(Reuters) - European financial companies have agreed to back the creation of a European Rating Agency to compete with Standard & Poor's, Moody's and Fitch, a strategy consultants involved in setting up the new agency said on Thursday.
"Following intensive talks conducted across Europe, a number of financial companies have now agreed to support the establishment of a global rating agency of European origin," said Markus Krall, a partner at Roland Berger Strategy Consultants.
"We will soon wrap up the fundraising and complete operational realization of the new independent agency. We are currently in the process laying the institutional and corporate groundwork," he added, declining to name the companies that will provide the financial backing.
A number of organisations are evaluating how to launch a new European rating agency after European policymakers criticised Standard & Poor's, Moody's and Fitch during the euro zone debt crisis, saying they have been too quick to cut the credit ratings of indebted European Union states despite bailouts and austerity drives.
In a recent move, S&P downgraded the credit ratings of nine euro zone countries, stripping France and Austria of their coveted triple-A status.
Markus Krall will relinquish his role as senior partner at Roland Berger to become the founding chief executive of the new agency, Roland Berger said in a press release.
Efforts to launch a European rating agency are also being made by the Bertelsmann Foundation which is seeking to overhaul the way rating agencies rate sovereign debt.
The Bertelsmann Foundation has said it will lead a group of international experts to develop a model for a non-profit rating institution.
The foundation, based in Guetersloh, Germany is a politically nonpartisan think tank dedicated to making an "enduring contribution to society" including a "just and efficient economic system."
Funded from its income from shares in publishing giant Bertelsmann AG, the foundation has offices in Brussels and Washington. (Reporting by Edward Taylor; Editing by Mark Potter)Personally, I would be more supportive of simply ditching the ratings agencies, or making them a creation of the free market: that is, they should be created by entrepreneurs, and they should be selling their reports to the investors who want to invest in company X.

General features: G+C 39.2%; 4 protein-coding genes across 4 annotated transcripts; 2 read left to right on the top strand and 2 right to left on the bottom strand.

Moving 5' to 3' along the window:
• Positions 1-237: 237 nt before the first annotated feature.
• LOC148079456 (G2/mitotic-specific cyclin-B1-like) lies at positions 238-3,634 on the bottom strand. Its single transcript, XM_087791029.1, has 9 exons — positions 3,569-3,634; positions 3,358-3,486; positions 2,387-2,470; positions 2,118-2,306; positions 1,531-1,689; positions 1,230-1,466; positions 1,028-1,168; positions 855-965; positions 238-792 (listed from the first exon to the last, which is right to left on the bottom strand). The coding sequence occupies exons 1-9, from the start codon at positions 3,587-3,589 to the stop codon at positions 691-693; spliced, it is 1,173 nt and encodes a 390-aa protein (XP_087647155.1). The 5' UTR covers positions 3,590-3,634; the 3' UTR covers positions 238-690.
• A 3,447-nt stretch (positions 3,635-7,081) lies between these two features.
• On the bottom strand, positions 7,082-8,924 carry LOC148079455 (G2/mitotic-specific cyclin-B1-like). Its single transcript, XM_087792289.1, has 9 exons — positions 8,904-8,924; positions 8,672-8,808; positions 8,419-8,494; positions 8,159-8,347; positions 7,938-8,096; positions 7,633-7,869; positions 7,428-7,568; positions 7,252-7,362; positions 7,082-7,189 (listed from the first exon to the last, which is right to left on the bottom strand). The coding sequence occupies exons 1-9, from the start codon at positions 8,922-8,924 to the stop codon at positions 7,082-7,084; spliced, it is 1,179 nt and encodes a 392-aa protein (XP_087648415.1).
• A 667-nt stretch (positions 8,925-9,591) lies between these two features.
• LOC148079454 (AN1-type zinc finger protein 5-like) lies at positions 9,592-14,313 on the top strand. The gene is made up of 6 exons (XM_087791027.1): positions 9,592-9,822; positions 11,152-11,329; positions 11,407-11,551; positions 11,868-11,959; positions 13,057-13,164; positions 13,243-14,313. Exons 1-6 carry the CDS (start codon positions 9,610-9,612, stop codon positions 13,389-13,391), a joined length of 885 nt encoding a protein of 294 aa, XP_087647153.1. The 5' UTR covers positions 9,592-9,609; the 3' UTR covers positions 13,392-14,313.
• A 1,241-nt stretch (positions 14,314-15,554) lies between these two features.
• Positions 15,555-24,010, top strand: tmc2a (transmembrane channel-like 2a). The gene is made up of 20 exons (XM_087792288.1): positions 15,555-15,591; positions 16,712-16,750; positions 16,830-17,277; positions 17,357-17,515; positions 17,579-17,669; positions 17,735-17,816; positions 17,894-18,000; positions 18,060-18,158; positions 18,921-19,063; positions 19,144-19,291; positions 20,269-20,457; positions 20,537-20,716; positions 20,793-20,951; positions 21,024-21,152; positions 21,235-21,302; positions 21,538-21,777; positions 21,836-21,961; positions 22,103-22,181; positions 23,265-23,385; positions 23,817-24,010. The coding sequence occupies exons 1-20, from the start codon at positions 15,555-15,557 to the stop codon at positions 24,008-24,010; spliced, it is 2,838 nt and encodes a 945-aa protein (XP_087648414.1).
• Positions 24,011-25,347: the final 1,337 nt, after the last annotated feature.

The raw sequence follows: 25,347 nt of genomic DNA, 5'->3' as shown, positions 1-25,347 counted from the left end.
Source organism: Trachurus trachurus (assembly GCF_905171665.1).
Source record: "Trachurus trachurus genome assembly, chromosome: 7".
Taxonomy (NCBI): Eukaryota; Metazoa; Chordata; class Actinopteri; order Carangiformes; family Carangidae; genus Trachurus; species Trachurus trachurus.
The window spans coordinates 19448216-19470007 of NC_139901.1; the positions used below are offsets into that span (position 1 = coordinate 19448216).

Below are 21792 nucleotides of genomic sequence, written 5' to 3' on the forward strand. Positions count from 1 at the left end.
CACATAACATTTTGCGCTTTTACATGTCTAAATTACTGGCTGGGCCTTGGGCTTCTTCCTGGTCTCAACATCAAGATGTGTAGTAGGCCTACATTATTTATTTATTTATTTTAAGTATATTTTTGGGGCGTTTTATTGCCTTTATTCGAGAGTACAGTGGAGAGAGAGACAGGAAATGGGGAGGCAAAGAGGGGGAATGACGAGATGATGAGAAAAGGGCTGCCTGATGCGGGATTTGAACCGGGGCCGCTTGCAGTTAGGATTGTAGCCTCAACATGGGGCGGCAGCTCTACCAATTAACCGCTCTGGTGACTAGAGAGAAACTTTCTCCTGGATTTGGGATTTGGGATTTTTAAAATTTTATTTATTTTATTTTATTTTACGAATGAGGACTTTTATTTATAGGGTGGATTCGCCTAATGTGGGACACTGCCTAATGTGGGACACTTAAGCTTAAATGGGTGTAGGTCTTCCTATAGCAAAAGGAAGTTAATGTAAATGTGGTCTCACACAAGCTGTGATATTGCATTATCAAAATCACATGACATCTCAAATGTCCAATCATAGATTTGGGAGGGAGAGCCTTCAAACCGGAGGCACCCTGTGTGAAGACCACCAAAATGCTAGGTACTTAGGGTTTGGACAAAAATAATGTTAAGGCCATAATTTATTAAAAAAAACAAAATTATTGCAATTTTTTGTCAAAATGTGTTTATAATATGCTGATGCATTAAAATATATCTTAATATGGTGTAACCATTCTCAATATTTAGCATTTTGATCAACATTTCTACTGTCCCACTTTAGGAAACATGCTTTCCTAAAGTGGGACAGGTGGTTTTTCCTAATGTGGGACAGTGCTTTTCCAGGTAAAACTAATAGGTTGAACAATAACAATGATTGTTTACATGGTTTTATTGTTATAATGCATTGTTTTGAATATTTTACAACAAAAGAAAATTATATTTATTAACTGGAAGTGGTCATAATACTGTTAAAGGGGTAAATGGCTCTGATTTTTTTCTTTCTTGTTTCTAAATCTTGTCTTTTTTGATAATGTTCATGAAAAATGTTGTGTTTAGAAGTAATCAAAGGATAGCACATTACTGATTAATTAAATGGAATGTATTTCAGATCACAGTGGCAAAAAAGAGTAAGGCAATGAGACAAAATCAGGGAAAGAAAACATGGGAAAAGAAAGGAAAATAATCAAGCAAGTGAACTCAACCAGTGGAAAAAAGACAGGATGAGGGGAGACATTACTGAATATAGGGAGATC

Currently, ratings agencies are an oligopoly created the US government (and the Chinese) ; and company X fund the report (basically, meaning that there's a massive conflict of interest).
Looks like investors in Denmark are getting there, but because their investments have been downgraded (meaning they are about to lose or have already lost money as a result of falling prices of their bonds).
The report below contains a few extra interesting points:
- Denmark has the 3rd largest mortgage bond industry in the world, for such a tiny country — expect a massive bubble to pop
- Investors don't care about the ratings, because those mortgages are safe — we all know how this story ends
- Marc Stacey explains why ratings agencies have to herd — meaning they are basically non-independent, due to conflicts of interest and lack of independent thinking as well.
- Adjustable-rate loans, as well as loans that delay principle payments by as much as 10 years, make up more than half Denmark’s outstanding homeowner debt — meaning that the whole mortgage industry is a massive subprime one, based on a pyramid of debt with delayed repayment
(Bloomberg) — 2012-04-19 Denmark’s biggest banks are firing Moody’s Investors Service as they win assurances from some of the country’s biggest investors that the opinions of ratings companies hold limited value.